Add Dockerized Bind DNS Server to GNS3

I posted a while ago on how to install and configure the Bind DNS server on Ubuntu 18.04, and got a request from a reader with help on getting Dockerized Bind into GNS3. This post is the result of my tinkering with that lab.

The organization that oversees the Bind open source project also releases an official Docker image through the Docker hub that anyone can access. Docker container technology can be a tricky at first for systems and network engineers to wrap their heads around. Docker containers are not an entire operating system – full operating systems are designed to run many processes at once. Docker containers are designed to run one process and one process only. They only contain the software and libraries needed to run that process.

GNS3 has a very cool integration with Docker, however. It allows you to add full network adapters to your containers and copies in some handy tools to make the command line environment usable. But since many of the familiar OS tools are not included in most Docker containers like they would be with a standard OS, it can be challenging to get things working right.

If you are using Ubuntu Linux, feel free to check out my guide on installing GNS3 and Docker on Ubuntu 20.04. If you are using Windows or Mac with the GNS3 VM, Docker is already installed on the VM.


My topology is simple – a single vlan and IP subnet of My Bind DNS server will reside at, with two Alpine Linux containers at and I walk through getting Alpine Linux containers installed on the post I linked above, if you need help.

Build your own image based off the official ISC Bind image

First open up a shell or terminal on the GNS3 VM or wherever the GNS3 server is located. If you don’t know how to open a shell, they walk you through it on the official GNS3 docs:

Create a directory where you can write your Dockerfile and build the image:

mkdir jamesbind
cd jamesbind

vi Dockerfile

Feel free to use whatever text editor you like, I’m a vi person. We’re going to write a Dockerfile that looks like this:

FROM internetsystemsconsortium/bind9:9.11
RUN apt-get update
RUN apt-get install vim -y

Basically all this does is pull the official Bind Docker image, and run some commands on the image. Namely we are updating apt-get and installing vi. We need to do this because this docker image does not have a text editor installed, and we have to edit the Bind configuration files.

Full disclosure: there is another, much better way than manually editing config files from inside the container. You can write the config files in the same folder as the Dockerfile, and add them to the Docker image when you build it. However, I think it’s best for learning and troubleshooting purposes to manually edit the text files, so that’s the route I’m going.

Build your image(-t switch gives it a “tag”, which is basically a name):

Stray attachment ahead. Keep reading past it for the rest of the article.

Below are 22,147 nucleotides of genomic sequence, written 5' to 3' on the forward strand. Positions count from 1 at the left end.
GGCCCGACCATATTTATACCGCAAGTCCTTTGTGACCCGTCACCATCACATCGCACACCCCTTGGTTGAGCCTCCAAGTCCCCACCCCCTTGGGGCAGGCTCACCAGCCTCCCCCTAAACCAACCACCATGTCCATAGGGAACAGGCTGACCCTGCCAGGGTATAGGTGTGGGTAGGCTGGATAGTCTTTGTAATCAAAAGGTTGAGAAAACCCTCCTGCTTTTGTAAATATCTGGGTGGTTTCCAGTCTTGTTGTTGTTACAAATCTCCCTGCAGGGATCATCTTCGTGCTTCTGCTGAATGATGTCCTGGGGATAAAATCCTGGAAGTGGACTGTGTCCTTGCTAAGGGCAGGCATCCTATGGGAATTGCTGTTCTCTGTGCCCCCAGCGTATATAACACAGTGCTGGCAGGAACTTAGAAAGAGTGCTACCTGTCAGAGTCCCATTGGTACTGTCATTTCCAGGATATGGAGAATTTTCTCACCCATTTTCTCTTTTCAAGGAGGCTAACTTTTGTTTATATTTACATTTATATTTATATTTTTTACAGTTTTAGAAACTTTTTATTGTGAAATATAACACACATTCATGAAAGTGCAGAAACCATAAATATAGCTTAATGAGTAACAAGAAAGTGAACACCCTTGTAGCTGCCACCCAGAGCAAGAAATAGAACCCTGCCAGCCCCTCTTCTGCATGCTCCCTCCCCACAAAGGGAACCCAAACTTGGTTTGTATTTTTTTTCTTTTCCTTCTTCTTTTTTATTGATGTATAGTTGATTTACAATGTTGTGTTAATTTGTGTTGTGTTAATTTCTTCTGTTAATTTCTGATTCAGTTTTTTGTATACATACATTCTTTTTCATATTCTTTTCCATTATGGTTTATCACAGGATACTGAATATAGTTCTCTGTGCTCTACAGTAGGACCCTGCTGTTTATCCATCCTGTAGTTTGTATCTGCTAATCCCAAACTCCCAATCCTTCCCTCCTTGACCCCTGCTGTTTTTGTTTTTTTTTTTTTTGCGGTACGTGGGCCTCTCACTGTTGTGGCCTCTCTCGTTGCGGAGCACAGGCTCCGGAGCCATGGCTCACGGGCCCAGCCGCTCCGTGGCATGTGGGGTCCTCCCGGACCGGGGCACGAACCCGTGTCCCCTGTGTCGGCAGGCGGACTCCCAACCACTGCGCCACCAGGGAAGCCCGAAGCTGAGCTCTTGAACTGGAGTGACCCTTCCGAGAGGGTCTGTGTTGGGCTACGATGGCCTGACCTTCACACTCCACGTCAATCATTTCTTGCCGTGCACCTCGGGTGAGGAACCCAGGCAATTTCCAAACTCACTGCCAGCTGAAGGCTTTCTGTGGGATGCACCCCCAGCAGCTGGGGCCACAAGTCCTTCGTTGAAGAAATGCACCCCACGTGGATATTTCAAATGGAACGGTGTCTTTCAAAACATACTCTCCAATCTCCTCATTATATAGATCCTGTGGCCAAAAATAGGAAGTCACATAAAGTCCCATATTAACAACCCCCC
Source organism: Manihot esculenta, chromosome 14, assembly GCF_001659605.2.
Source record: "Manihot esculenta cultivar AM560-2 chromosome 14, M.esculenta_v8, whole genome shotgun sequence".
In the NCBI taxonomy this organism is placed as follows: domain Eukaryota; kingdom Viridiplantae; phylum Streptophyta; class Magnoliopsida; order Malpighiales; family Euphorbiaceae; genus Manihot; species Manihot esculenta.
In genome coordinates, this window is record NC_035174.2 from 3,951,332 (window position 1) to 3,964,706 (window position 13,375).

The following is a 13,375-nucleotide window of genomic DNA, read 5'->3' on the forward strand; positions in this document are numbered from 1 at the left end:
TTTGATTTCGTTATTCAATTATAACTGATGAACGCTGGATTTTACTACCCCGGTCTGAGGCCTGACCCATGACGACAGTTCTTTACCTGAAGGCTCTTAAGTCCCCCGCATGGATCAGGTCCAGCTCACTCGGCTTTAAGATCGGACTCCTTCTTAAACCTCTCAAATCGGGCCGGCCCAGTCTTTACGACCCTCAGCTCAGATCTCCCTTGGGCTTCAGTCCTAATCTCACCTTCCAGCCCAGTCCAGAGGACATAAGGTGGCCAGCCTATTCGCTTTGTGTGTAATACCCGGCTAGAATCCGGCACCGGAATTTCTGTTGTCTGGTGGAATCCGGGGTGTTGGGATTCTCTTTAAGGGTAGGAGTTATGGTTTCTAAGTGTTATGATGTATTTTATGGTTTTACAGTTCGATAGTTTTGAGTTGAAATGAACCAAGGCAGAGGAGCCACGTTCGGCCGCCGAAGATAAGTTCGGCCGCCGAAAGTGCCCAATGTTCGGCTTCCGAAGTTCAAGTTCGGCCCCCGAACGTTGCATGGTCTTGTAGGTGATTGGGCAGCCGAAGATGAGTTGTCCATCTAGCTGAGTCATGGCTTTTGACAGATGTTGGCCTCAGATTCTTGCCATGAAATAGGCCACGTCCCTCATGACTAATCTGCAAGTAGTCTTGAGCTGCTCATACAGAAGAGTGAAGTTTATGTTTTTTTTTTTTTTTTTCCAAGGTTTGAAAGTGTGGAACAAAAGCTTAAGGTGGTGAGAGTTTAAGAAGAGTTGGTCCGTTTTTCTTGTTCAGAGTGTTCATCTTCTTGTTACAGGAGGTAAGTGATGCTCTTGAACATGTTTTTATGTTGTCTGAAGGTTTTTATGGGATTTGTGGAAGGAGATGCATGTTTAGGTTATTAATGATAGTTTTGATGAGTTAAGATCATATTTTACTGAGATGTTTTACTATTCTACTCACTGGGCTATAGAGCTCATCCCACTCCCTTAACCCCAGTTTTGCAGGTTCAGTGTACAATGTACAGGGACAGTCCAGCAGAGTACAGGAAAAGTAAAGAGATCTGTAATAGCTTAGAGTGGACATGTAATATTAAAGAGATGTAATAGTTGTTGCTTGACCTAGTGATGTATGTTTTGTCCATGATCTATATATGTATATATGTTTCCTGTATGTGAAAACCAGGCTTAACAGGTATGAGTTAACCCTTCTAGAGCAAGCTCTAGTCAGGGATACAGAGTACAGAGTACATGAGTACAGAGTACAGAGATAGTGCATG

docker build -t jamesbind .

Don’t forget the period at the end, that’s important. You should now have a fresh docker image with bind and vi installed in it.

Add your image to GNS3

From the GNS3 preferences window, you can now add your image to the list of devices available.

Click through and use the defaults except when you get to the “Start command” window. You’ll want to set that to /bin/bash:

Now you’re ready to use your image in GNS3!

Fire up Bind

Drag all the containers out, connect and double click on them to get a terminal. You should be able to configure IP settings normally using iproute2 commands (ip addr add dev eth0, etc). For the Bind container, let’s write our config files. As I mentioned many cycles ago in my Bind server post, there are three Bind config files:

/etc/bind/named.conf.options –> Configures BIND9 options
/etc/bind/named.conf.local –> Sets zone file name and gives its location
/etc/bind/zones/ –> The actual zone file with DNS records.

First let’s hop into our Bind container (just double click on it) and configure named.conf.options. Mine looks like this:

options {
        directory "/var/cache/bind";
        listen-on { any; };

Now on to named.conf.local. This is where you declare your zone. Mine is going to be, I just made it up.

zone "" {
    type master;
    file "/etc/bind/zones/";

Now for the zone file that we indicated above. It needs to be created, so lets create both the zones folder and zone file:

mkdir zones
cd zones
@               IN      SOA (
                                2               ; Serial
                                604800	        ; Refresh
                                86400           ; Retry
                                2419200         ; Expire
                                604800 )        ; Negative Cache TTL
@               IN      NS
ns              IN      A
alpine1         IN      A
alpine2         IN      A

Finally, fire up Bind by running the “named -g” command. This will run it in the foreground, with debug output which will be handy. Alternatively, you can just run “named” and it’ll go in the background. When you run it, you’ll be looking for a line that says your zone file was loaded. “all zones loaded” seems to be a lie, if there’s errors on your zone, it’ll say that and then say all zones were loaded. Make sure you read the output carefully:

named -g
<...removed for brevity...>
26-Oct-2021 23:49:14.231 zone loaded serial 2
26-Oct-2021 23:31:49.828 all zones loaded
26-Oct-2021 23:31:49.829 running

In your Alpine containers, add “nameserver” to resolv.conf to tell them to use the Bind server for DNS resolution:

echo "nameserver" > /etc/resolv.conf

Testing your setup

First let’s ping (the Bind container) from alpine-1:


PING ( 56 data bytes
64 bytes from seq=0 ttl=64 time=1.080 ms
64 bytes from seq=1 ttl=64 time=1.073 ms

It works! We can see in a wireshark packet capture the DNS request from and response from

Pinging to also works:


PING ( 56 data bytes
64 bytes from seq=0 ttl=64 time=0.999 ms
64 bytes from seq=1 ttl=64 time=1.087 ms


The Bind configuration files are really sensitive to anything that’s left out. Be sure and check to see if you forgot a semicolon or that your zone file is properly formatted with all required entries in place. And again, I highly recommend using the “named -g” when you are testing, it’ll give you some big hints as to what is wrong with your configuration.

If your Bind server is running with no config errors and something still isn’t working, it could be a network issue. Make sure and do a packet capture to see if packets are actually flowing and they’re what you expect! Sometimes after troubleshooting for a long time I do a packet capture only to find packets were never leaving the network interface due to something I forget, like adding an IP address or route somewhere.